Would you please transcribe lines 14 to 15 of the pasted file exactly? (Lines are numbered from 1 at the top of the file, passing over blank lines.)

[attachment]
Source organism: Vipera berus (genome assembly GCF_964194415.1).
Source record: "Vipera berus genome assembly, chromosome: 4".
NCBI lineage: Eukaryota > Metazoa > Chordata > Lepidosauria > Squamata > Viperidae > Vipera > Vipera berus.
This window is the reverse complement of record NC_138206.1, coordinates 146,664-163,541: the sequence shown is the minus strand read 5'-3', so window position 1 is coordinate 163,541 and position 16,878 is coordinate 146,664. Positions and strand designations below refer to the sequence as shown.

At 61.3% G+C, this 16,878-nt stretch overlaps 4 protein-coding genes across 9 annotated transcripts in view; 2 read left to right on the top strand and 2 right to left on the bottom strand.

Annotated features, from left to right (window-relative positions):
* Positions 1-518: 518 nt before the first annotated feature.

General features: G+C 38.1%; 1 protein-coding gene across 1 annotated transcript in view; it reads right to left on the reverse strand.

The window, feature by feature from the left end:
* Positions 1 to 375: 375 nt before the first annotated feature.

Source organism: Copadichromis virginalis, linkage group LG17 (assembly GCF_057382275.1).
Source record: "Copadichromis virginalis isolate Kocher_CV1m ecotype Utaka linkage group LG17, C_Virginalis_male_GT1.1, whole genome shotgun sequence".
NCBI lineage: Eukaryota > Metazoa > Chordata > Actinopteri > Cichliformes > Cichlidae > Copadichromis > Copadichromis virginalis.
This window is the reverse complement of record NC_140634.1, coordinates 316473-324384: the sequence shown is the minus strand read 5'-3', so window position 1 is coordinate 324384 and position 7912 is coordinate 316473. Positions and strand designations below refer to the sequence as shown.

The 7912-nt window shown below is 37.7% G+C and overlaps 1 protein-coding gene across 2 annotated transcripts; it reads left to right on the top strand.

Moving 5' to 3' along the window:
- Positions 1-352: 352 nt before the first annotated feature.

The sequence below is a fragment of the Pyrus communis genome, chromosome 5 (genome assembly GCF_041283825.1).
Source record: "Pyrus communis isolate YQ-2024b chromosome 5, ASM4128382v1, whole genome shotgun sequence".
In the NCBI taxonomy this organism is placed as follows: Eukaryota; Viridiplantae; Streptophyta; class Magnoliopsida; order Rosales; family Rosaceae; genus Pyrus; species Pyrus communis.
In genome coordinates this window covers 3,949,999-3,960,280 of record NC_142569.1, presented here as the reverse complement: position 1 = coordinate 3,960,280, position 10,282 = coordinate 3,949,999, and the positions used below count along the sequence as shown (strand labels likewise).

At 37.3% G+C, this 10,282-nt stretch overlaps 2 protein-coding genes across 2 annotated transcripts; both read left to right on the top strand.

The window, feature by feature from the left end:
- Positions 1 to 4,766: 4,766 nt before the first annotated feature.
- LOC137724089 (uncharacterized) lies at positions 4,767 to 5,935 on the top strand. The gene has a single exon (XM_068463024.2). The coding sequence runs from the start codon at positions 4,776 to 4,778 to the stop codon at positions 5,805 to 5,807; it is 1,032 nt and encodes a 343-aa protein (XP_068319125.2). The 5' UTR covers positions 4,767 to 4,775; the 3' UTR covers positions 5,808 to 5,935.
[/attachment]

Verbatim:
This window is the reverse complement of record NC_140634.1, coordinates 316473-324384: the sequence shown is the minus strand read 5'-3', so window position 1 is coordinate 324384 and position 7912 is coordinate 316473. Positions and strand designations below refer to the sequence as shown.

The 7912-nt window shown below is 37.7% G+C and overlaps 1 protein-coding gene across 2 annotated transcripts; it reads left to right on the top strand.